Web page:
The technological revolution is paving the way for a new scenario: Robo-advisors we can hire to manage our investments. But just how do they work?
What’s a robo-advisor?
Though it sounds like a robot that gives advice on investments, a ‘robo-advisor’ mainly manages them by automatically investing online according to investor preferences and profiles.
How do robo-advisors work?
Robo-advisors rely on automation and algorithms to manage investments. They aim to tailor portfolios to clients’ preferences, conditions, assets and goals (i.e., their investor profile, as explained by Openbank). They have a range of portfolios for each kind of investor.
The two investment types robo-advisors generally offer are investment funds (to earn returns on money) and pension plans (for long-term savings). In general, robo-advisors’ management is passive; but it can include active investing. Thus, they can charge better fees than personal advisors.
How do I use a robo-advisor?
Robo-advisor clients sign a discretionary management agreement authorizing the robo-advisor to allocate initial capital and adjust their investment to market trends.
To start using a robo-advisor, we must follow these steps:
What are the pros and cons of robo-advisors?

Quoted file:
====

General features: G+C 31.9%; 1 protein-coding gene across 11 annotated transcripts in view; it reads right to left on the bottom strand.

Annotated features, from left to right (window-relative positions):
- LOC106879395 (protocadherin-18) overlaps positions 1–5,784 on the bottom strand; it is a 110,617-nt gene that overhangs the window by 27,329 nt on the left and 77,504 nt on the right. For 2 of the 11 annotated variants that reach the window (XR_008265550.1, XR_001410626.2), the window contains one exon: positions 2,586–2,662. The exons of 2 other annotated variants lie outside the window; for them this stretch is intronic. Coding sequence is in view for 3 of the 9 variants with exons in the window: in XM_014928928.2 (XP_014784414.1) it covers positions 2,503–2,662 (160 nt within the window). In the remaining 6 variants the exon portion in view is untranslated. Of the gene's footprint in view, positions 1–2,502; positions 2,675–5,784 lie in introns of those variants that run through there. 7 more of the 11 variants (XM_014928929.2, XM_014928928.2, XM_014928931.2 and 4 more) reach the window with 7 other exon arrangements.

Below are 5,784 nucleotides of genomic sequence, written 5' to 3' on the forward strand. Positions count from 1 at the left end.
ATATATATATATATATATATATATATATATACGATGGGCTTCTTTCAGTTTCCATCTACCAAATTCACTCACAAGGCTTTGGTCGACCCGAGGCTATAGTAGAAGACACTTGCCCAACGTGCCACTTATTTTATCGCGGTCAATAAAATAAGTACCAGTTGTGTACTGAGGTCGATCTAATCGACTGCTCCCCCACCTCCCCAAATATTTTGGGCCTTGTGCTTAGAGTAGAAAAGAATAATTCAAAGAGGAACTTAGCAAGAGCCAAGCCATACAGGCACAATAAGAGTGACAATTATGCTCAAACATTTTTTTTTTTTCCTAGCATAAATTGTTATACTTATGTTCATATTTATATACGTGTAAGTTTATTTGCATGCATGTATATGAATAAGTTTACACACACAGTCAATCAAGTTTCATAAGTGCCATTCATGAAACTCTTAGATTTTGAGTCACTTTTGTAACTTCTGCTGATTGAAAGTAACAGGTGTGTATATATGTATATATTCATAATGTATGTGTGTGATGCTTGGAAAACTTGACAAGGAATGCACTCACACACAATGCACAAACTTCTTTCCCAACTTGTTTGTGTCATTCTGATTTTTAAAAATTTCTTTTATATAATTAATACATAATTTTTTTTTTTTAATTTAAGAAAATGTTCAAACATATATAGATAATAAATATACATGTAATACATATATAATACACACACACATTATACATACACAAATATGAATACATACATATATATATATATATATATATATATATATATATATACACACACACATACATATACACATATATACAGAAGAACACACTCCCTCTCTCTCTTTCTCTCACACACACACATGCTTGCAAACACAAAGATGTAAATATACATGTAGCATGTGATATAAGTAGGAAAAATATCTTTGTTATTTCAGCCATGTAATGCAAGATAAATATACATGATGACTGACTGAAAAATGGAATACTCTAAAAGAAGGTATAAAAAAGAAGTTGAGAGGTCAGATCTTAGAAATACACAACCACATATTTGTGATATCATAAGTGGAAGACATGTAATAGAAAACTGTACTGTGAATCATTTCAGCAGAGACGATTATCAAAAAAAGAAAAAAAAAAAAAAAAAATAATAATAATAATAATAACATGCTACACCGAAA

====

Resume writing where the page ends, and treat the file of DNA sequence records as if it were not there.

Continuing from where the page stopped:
Robo-advisors have a number of advantages. First, the simple system they give us to start investing in financial products is based solely on algorithms (and not personal instincts), thus minimizing market uncertainty. Second, their automated services lowers the cost of investing considerably. And, third, since they’re online, we can access them anytime and anywhere and get information in real time (for more details, visit Openbank).
Still, while robo-advisors are highly innovative for tailored investing, they don’t fully personalize investments because they base portfolio offers on investor profiles and not on users.
What’s an index fund and what’s it got to do with robo-advisors?
Robo-advisors’ portfolios typically invest in index funds, which aim to match a particular stock market benchmark instead of outperforming it. Since robo-advisors can make these funds standard investment options, they will often offer them to subscribing investors as high-quality, low-cost products.
Investing carries risk, including no returns and/or loss of principal. The capital value of units can fluctuate with the market. Past returns do not guarantee future returns.